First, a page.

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A Lifetime in Music

Charles Q. Sullivan reflects on his devotion to the musical life of his city

Aug. 1, 2017
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“My only time out of the Milwaukee arts scene since 1969 was to direct a major music program and concert series in Columbus, Ohio,” reflects Charles Q. Sullivan, retiring executive and artistic director of Early Music Now (EMN), though he quickly wishes to clarify just what leaving that position means. “This ‘retirement’ is the latest in a series of endings to a variety of roles I have served in the Milwaukee arts community,” says Sullivan. Endings that always lead to new beginnings.

Charles Q. Sullivan is leaving his leadership post with EMN after 16 years in that role—his longest tenure in any one such position—during which time the early music presenting organization has proffered more than 90 concerts to more than 30,000 Milwaukee-area residents—critical reviews of which have been almost universally enthusiastic. World-class ensembles, time and time again, have made their way to Milwaukee for concerts of early music unavailable elsewhere in our city.

“We will greatly miss Charles’ sure and steady hand in leading Early Music Now,” says EMN Board President Katherine Lambert. Thallis Hoyt Drake, who, with music-loving friends founded Early Music Now in 1986, adds that the organization “has grown beyond my wildest dreams, in large part due to Charles Q. Sullivan’s faithful leadership.” 

Clearly, Sullivan threw himself into making EMN a success because his heart was truly in it; his music bona fides are, indeed, impossible to overstate. Between 1971 and 1982, he founded and directed the Sullivan Chamber Ensemble, “the most active small performing organization in the area,” he says. From 1985-1992, he served as executive producer and director of liturgical drama at Cathedral of St. John the Evangelist, “presenting what became an alternative Christmas presentation that drew audiences of close to 5,000,” he recalls. (What those concerts entailed were alternating performances of the medieval Latin liturgical drama, Play of Daniel, with Benjamin Britten’s 1948 cantata, Saint Nicolas.) In addition—and overlapping several of the important occupations previously mentioned—Sullivan has been a vocal coach with UW-Milwaukee’s Professional Theatre Training Program, founder of the Plymouth Chorale and, today, continues on as Chapel Musician at St. John’s On The Lake.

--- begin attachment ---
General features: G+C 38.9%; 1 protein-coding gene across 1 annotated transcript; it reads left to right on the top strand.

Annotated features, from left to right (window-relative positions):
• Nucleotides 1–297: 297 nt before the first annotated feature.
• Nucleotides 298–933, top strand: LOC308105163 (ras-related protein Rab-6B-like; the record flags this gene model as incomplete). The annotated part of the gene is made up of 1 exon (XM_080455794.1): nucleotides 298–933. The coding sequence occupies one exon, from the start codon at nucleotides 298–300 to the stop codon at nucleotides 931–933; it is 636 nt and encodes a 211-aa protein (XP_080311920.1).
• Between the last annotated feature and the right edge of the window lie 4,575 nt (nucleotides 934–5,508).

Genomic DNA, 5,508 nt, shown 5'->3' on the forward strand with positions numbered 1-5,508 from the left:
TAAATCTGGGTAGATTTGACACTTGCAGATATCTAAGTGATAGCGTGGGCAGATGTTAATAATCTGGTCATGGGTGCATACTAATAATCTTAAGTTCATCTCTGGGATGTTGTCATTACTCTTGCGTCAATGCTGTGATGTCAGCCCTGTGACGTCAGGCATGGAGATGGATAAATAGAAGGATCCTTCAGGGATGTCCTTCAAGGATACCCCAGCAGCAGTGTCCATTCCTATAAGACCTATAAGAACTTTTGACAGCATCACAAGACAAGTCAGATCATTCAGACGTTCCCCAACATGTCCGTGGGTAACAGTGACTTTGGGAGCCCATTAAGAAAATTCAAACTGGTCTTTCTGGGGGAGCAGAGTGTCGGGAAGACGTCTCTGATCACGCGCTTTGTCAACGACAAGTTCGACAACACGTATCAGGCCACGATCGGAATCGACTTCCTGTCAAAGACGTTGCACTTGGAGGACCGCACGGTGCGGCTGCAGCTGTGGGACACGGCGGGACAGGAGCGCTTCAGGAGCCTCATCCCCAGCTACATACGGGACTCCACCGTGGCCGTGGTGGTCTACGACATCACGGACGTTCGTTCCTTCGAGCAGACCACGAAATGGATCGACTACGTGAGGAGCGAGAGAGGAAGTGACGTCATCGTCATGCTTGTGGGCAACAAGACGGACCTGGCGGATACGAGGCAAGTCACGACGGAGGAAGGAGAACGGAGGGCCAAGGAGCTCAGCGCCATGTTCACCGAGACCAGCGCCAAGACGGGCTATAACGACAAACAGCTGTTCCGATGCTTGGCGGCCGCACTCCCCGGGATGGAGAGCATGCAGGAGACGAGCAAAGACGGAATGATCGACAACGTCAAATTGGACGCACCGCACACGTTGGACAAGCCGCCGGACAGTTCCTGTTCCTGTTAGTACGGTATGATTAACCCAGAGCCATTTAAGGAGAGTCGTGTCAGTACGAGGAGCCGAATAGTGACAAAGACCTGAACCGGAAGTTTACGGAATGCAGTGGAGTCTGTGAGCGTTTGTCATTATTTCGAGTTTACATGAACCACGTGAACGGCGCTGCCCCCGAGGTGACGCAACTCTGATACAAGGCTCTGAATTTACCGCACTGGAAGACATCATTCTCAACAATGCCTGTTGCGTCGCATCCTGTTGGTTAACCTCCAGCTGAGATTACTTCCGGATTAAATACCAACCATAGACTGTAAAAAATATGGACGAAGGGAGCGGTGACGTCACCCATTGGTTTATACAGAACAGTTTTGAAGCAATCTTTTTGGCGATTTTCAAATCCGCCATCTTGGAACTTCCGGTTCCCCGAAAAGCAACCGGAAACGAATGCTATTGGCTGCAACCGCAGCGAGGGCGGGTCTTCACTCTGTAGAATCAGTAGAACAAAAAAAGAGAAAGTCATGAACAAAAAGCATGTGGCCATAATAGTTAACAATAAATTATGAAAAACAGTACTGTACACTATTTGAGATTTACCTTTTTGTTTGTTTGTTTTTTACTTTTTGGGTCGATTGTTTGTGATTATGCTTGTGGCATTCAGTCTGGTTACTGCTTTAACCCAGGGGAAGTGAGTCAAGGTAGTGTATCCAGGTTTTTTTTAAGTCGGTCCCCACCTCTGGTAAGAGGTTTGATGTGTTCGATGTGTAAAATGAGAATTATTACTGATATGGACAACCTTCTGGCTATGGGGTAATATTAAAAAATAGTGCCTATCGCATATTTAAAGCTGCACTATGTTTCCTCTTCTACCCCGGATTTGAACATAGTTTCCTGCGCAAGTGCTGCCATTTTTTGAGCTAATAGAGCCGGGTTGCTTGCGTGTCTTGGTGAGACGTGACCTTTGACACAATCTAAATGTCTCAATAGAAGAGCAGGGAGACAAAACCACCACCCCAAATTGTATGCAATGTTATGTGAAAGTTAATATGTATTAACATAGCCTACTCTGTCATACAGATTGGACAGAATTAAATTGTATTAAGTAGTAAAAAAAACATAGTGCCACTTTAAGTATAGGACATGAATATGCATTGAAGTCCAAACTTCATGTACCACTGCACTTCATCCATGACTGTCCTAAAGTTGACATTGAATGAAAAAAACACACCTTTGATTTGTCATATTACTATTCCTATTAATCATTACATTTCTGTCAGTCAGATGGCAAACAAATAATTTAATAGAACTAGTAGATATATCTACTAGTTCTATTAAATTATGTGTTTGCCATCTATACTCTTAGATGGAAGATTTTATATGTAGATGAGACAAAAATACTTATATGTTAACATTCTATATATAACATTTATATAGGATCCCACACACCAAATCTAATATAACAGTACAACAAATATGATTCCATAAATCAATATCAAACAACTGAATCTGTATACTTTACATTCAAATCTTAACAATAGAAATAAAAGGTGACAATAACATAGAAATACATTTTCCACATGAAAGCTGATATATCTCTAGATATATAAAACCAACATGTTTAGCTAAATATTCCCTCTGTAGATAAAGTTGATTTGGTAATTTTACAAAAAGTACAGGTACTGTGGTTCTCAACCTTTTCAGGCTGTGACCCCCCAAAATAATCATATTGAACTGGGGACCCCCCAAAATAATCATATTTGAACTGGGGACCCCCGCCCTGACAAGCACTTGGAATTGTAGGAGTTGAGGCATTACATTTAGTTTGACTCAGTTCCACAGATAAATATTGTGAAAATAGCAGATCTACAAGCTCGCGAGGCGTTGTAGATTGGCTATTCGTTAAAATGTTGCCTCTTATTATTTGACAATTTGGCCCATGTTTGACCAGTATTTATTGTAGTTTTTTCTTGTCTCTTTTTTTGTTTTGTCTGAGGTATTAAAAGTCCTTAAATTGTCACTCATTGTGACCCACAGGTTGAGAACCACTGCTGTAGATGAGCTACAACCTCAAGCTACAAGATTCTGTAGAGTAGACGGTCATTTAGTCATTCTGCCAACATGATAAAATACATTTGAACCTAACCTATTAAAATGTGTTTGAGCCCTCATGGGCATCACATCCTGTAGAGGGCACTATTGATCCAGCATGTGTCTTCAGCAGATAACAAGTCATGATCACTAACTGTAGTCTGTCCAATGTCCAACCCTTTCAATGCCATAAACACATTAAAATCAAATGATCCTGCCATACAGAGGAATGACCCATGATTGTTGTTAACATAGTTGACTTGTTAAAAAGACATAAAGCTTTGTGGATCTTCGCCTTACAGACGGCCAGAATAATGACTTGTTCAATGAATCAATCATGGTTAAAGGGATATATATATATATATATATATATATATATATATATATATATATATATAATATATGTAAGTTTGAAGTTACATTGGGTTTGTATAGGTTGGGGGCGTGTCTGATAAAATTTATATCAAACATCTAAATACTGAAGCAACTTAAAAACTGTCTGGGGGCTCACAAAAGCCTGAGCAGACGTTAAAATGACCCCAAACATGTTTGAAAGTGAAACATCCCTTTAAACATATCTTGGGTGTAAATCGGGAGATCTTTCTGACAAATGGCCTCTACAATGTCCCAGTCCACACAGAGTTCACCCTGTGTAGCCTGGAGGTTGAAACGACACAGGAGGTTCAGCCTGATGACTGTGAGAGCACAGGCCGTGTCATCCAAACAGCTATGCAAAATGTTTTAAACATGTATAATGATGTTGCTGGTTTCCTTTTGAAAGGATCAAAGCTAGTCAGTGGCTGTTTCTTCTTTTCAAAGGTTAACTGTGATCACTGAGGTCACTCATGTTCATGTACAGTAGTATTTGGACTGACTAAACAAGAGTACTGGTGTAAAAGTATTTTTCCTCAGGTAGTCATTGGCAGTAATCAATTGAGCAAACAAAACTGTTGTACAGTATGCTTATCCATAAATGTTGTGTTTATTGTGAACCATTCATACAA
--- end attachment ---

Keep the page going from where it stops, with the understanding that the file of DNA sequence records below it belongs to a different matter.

“These years of working to promote other artists have been very rewarding, but I have missed performing and conducting and hope to exercise some of those muscles in the coming years,” says Sullivan, who is clearly not ready to retire in any sense of the word. “I feel that I am leaving EMN in excellent artistic and financial shape to support new ideas in the future.” He most certainly looks back upon his leadership of Early Music Now as a successful chapter in his musical life, though, as we see, not the final chapter at all.

“Early Music Now was founded very early in the burgeoning of interest in early music and has become widely regarded as one of the most creative and successful early music presenting organizations in the U.S.,” Sullivan explains, adding that it “attracts the finest and most creative period musicians for concerts and outreach events.” He attributes much of the success of the organization to its growing, devoted audience members.

“Visiting artists frequently comment on the size and musical sophistication of our audiences, noting that this is unusual for a city of Milwaukee’s size,” he says. “Concert audiences are frequently close to capacity, and for major artists, often sold out.” Perhaps they are in on a secret that deserves to be exposed widely: Through Early Music Now, Milwaukeeans have “an opportunity and a privilege enjoyed by only a few cities in the U.S. In fact, EMN is the only music presenter in the Midwest and one of the few in the country to focus on performances of Medieval, Renaissance and early-Baroque music,” according to Sullivan.

“It was Early Music Now’s great good fortune when Charles Q. Sullivan accepted the position of executive and artistic director in 2001,” comments Katherine Lambert. “He brought to the job a unique combination of attributes and experience—knowledge of music and its historical context and performance practices; fundraising, business, communications and administration skills; a wide network of contacts; and a deep understanding of the arts in the Greater Milwaukee area.”

This is not, at all, a goodbye and fare-thee-well. Sullivan is at St. John’s On The Lake, and look for him performing and conducting concerts in our community for what we can only hope will be quite some time to come.


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